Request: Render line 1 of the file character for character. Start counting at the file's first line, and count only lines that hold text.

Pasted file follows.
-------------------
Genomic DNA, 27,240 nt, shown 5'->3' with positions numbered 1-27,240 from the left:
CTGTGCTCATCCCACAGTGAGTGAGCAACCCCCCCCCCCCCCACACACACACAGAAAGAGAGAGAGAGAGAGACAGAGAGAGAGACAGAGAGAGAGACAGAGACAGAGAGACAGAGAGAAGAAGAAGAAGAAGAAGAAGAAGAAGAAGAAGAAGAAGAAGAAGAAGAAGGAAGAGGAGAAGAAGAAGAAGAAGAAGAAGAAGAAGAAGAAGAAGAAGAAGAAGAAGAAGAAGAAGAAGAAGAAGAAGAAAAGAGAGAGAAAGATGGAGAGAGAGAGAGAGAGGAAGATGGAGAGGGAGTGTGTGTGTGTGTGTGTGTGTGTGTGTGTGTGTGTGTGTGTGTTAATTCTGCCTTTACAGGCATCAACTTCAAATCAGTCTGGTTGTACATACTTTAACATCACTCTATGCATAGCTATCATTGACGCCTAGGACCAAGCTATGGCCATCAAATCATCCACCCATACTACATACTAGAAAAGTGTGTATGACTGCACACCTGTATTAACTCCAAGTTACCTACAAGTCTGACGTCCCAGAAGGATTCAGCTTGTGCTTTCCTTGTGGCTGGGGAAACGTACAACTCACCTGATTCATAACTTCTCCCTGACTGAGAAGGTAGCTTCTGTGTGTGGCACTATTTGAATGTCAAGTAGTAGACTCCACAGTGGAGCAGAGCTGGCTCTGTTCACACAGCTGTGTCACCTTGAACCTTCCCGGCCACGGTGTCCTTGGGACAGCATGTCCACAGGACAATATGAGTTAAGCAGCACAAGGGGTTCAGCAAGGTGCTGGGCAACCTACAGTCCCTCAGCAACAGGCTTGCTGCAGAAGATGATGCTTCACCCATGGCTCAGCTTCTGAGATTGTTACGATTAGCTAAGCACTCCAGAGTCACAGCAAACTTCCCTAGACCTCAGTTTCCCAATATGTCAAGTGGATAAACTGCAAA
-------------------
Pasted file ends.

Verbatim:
Genomic DNA, 27,240 nt, shown 5'->3' with positions numbered 1-27,240 from the left: